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Re: [WebDatabase] Database interface (vs. DatabaseSync interface)

From: Nikunj R. Mehta <nikunj.mehta@oracle.com>
Date: Mon, 27 Jul 2009 13:09:40 -0700
Cc: public-webapps WG <public-webapps@w3.org>
Message-Id: <C6ABC895-13C9-48FF-8E5B-C0FCFD595324@oracle.com>
To: Aaron Boodman <aa@google.com>

On Jul 27, 2009, at 12:43 PM, Aaron Boodman wrote:

> On Mon, Jul 27, 2009 at 11:55 AM, Nikunj R.
> Mehta<nikunj.mehta@oracle.com> wrote:
>>
>> On Jul 25, 2009, at 1:18 PM, Aaron Boodman wrote:
>>
>>> On Fri, Jul 24, 2009 at 6:51 PM, Nikunj R. Mehta<nikunj.mehta@oracle.com 
>>> >
>>> wrote:
>>>> There is a brand new programming model being promoted by the  
>>>> Database
>>>> object, it is as complex as it gets and seriously I cannot get it.
>>>
>>> The current Database interface falls naturally out of the  
>>> requirements:
>>>
>>> a. No IO on the UI thread
>>> b. Don't allow developers to forget to close transactions
>>> c. Support using databases from the JavaScript on web pages (don't
>>> require workers)
>>>
>>> If you can think of an alternate interface that meets these
>>> requirements, I'd love to hear it. But I suspect it will look very
>>> much like what we have.
>>
>> The programming model espoused by WebDatabase's async portion is  
>> that:
>>
>> 1. the programmer does all the SQL work in one or more asynchronous
>> callbacks.
>> 2. callbacks are always linear, however, the program performs its  
>> own stack
>> management to keep the requisite context around for doing its  
>> processing
>> inside asynchronous callbacks. If multiple calls to the database are
>> required to perform certain work, then the programs become a chain  
>> of nested
>> callbacks.
>
> Yes, this is the model.
>
> Note that you only need to chain callbacks if you need to do
> javascript work after them. If you just need to do a bunch of
> statements, you can fire-and-forget and they will be queued. Or you
> can mix the two styles.
>
>> 3. the only supported model of transaction isolation is  
>> serialization of all
>> database access.
>
> This seems orthogonal to the discussion we're having, right?

Yes, but I included it for completeness sake.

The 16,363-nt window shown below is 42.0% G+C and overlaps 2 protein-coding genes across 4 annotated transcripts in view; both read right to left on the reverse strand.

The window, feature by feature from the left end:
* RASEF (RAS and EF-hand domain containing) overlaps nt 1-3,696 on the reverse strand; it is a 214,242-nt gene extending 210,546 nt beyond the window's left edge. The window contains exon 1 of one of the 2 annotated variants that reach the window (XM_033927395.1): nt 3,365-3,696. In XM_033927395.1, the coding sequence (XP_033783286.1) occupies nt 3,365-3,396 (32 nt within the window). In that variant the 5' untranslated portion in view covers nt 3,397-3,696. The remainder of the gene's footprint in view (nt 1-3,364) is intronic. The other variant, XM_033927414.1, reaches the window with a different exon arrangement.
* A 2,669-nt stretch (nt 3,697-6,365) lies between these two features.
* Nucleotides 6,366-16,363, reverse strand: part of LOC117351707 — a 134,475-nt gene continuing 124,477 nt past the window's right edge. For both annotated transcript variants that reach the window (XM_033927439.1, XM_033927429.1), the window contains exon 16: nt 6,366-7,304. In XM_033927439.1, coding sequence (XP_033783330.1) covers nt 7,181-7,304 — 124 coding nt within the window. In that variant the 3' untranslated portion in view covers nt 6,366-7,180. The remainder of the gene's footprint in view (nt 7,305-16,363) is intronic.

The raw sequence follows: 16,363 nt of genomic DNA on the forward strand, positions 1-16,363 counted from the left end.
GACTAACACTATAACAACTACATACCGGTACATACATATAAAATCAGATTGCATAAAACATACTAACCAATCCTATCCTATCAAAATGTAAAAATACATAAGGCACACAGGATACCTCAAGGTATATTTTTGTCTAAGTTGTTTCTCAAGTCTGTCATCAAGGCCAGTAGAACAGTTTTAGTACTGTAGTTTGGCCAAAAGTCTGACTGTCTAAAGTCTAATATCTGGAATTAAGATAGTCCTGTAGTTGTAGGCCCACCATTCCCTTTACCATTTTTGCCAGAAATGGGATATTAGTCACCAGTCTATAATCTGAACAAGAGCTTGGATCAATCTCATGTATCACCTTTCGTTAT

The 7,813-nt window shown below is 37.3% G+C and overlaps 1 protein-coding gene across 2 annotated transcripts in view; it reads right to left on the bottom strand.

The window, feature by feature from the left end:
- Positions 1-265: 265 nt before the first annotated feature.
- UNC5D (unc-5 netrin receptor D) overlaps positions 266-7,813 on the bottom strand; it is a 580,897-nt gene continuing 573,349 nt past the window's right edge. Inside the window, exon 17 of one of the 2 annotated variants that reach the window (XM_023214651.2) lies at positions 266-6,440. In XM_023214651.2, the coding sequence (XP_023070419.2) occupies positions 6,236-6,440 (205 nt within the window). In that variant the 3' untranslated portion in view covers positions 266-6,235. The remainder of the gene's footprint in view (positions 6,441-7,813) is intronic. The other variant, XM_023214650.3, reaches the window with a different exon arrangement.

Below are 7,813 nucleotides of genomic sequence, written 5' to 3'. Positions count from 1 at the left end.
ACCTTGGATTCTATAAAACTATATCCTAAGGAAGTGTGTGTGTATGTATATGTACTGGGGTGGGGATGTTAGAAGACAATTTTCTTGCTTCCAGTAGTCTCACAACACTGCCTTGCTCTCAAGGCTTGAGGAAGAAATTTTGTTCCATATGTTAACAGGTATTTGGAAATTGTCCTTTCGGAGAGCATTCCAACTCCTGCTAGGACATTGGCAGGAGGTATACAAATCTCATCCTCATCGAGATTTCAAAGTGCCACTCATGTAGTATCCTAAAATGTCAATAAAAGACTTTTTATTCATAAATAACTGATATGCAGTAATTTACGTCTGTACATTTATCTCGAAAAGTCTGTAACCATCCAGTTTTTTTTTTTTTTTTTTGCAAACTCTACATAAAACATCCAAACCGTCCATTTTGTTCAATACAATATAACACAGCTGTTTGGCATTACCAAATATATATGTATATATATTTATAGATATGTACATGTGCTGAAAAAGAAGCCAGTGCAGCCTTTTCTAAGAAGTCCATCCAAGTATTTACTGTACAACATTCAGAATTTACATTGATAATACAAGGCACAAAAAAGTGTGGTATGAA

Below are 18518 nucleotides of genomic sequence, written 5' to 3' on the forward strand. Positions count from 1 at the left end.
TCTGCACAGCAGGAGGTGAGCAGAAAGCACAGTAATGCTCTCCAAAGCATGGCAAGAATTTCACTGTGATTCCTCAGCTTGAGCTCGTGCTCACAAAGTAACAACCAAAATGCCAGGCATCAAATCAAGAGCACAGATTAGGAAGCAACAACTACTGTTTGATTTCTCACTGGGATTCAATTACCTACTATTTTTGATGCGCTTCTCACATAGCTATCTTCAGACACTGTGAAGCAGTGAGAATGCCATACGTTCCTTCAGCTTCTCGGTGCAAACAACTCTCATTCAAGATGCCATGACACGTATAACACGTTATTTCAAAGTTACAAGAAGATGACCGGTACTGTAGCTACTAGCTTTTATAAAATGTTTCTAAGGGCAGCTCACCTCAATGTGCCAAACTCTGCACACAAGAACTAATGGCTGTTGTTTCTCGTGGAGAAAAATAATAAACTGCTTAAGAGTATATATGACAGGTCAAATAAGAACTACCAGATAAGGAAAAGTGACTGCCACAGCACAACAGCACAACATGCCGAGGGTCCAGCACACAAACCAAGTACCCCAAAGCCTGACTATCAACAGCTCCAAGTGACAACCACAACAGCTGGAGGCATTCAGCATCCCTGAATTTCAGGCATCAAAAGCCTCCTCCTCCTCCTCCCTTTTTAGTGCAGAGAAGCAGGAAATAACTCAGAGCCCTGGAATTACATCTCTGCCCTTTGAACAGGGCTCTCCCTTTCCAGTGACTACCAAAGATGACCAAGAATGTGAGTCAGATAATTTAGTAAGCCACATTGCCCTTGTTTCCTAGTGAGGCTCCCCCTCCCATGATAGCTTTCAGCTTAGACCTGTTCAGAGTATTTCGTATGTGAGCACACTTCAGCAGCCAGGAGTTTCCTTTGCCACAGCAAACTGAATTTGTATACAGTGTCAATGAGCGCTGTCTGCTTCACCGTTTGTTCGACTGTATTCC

>
>> This is certainly foreign to most database developers. Editors and/ 
>> or others
>> share the burden of proof that there is no alternative to this and  
>> that
>> there is merit in standardizing a brand new programming model.
>
> I can't speak to what "most database developers" will find foreign.
> Even though you work at a database company, I think it is hard for
> anyone to make generalization about what "most" of anyone will think
> about anything.

On Jul 24, 2009, at 1:36 AM, Ian Hickson wrote:

> I think this is an important invariant, because otherwise script  
> writers
> _will_ shoot themselves in the foot. These aren't professional  
> database
> developers; Web authors span the gamut of developer experience from  
> the
> novice who is writing code more by luck than by knowledge all the  
> way to
> the UI designer who wound up stuck with the task for writing the UI  
> logic
> but has no professional background in programing, let alone  
> concurrency in
> databases. We can't be firing unexpected exceptions when their users
> happen to open two tabs to the same application at the same time,  
> leaving
> data unsaved.

The above text referred to a certain class of developers as being  
unable to cope with "unexpected exceptions". Most Web authors are not  
experts at parsing specifications, I think you will agree. Database  
developers exist as a class. Most database developers are not UI  
programmers, I think you will agree. We all make generalizations and  
they are useful to a certain extent. They help us do language design,  
and I feel that one should identify the classes of developers and  
their readiness/preferences.

The point is that database development is not new. There are already  
programming models available that people rely on for using  
applications in developing database-based applications. Why introduce  
yet another one? Just because someone proposed it and no one was  
interested in proposing another one? And we are talking here of  
standardizing one that is duplicating what can be achieved though  
JavaScript and much simpler, more conventional programming model.

I think the odds are stacked against this one.

>
> What I can say is that given the requirements, this is the only
> interface I can imagine that works. I can also note that as a web
> developer, I didn't find this interface foreign. It is a bit
> unfortunate in the callbackyness, but I think it is a good tradeoff to
> be able to use databases without a worker.
>
> This design also has the advantage of having implementations in webkit
> and chromium so we at least know that it is implementable.

Anything that is Turing complete, "can be implemented". So what? Since  
when did the bar get lowered so much that only an existence proof is  
required?

> <snip>
>
>>> Also, the programming model is not that novel. It is a  
>>> straightforward
>>> application of IOC to ensure that transactions are always closed.
>>>
>>
>> Aaron misunderstands me here as I have no objection, per se, to IOC  
>> or RAII.
>> The problem is with the rest of the programming model which he has  
>> not yet
>> justified as having merit.
>
> The merit is in that it meets the requirements and no other model  
> does.


It has already been confirmed that requirements were not adequately  
described for WebDatabase [1]. This argument is, therefore, superfluous.

Nikunj
http://o-micron.blogspot.com

[1] http://www.w3.org/mid/4A43157F.10506@w3.org
Received on Monday, 27 July 2009 20:12:10 GMT

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